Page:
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Wednesday, July 16, 2008

The ongoing struggle

I've been a bit quiet lately but i thought it was about time I discussed a few things STFC related.

I want to point to a couple of very interesting pieces that have appeared in the media recently.

First is a letter to the Times from Prof. Andy Fabian the new president of the RAS. This follows the more positive stories that were appearing in the media concerning the £80m shortfall and the resolution of the programmatic review that seemed to save Jodrell bank.

Whether the folks at Jodrell liked it or not they had become a focal point for this struggle, a fact that highlights the high regard that excellent institution has in UK society.*
Andy highlights that although there is more money to keep Jodrell afloat (though the University of Manchester still has to find a lot of the cash to keep it running) there are plenty of things that are screwed.

Sir, Jodrell Bank undoubtedly now has a more promising future than seemed possible a few months ago (report, July 9) but the crisis for science funding is not over.

Andy also flagged the coming storm; not that the shortfall has not already caused a reduction in grant awarding:

At the same time a £33 million cut to university research groups’ grant funding will mean a steep cut in the number of postdoctoral and postgraduate researchers, so the facilities we still have will not be exploited in the way they should be.
Overall, an excellent letter.

More recently Prof. Steve Schwarz penned an excellent article for Research Fortnight called A lingering sense of struggle in the slog to learn physics lessons.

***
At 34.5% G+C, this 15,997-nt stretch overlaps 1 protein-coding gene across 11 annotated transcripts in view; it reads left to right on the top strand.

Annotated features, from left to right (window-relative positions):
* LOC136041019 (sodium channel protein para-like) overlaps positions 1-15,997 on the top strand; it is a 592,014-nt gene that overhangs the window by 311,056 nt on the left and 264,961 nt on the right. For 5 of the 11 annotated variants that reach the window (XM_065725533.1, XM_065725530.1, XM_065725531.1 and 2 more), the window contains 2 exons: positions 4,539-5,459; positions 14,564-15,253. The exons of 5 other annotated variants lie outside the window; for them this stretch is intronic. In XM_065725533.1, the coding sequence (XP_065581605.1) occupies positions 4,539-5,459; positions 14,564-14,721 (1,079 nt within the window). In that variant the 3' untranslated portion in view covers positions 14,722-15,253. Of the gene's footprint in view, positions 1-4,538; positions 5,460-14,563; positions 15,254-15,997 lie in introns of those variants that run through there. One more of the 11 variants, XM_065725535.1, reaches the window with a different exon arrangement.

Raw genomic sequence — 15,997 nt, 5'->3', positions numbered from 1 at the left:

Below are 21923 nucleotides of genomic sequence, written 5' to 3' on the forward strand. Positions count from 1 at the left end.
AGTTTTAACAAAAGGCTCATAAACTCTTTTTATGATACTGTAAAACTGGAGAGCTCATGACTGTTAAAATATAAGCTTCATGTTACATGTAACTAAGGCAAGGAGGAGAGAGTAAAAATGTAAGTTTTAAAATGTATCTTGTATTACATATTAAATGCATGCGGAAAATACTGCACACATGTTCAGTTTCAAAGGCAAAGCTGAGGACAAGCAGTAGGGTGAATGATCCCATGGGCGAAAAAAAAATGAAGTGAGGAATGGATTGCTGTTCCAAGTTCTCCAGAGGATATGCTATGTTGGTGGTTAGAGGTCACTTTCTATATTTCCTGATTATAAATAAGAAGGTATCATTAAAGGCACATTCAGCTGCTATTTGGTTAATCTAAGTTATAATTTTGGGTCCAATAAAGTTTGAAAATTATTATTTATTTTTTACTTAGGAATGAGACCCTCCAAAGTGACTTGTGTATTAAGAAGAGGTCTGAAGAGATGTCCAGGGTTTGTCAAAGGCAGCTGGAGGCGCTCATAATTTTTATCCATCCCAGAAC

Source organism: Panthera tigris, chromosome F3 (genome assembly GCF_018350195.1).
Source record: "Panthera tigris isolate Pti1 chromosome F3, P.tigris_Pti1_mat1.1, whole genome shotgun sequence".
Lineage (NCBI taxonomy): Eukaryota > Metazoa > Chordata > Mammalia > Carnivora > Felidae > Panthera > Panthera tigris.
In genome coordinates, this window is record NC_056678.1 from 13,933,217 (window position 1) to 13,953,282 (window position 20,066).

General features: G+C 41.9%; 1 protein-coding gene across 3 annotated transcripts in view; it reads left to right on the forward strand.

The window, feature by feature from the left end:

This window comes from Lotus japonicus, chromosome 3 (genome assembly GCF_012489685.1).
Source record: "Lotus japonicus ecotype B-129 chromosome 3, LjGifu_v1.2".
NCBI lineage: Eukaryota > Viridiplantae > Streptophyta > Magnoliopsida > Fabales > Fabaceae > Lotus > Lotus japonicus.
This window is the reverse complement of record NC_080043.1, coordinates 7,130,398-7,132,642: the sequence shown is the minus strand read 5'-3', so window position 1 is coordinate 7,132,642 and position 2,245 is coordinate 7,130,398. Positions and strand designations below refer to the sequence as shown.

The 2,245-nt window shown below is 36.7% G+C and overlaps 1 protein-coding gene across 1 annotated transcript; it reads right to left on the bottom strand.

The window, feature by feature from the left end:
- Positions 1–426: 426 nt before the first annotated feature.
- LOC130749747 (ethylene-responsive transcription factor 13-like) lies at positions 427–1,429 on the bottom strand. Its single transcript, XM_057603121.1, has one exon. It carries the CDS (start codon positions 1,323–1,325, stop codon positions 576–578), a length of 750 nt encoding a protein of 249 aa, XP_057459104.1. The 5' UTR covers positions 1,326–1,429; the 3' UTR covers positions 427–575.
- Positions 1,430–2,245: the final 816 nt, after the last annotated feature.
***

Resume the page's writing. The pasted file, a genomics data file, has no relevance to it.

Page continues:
As chairman of one of the 10 specialist advisory panels that the STFC hurriedly set up in March after its own efforts at ranking projects had been roundly condemned by researchers, I left the meeting still stunned by the events that have unfolded since the council revealed an £80 million hole in its budget last November. And I remain fearful for the future of the UK’s physics and astronomy research.

Once more this looks to the future and wonders whether as well as identifying the lessons to be learnt from the recent balls up, STFC will actually learn thos lessons. Steve is not sure:

But has the STFC really learned these lessons, or does it merely now know what they are? The omens are not good.

Steve wonders about the upcoming strategy and how much input the community will have, and asks sensible questions about the way the new advisory panels will be set up:

Specialist advisory panels are being re-established; in fact, we have heard this for a while now, but implementation does indeed seem to be getting closer. We are told that these panels will be subject-based rather than facility-driven. This is a welcome sign—and a lesson learned. But will there be enough panels? Enough members? Enough influence to be seen as an effective route through which the community can channel its talents and aspirations?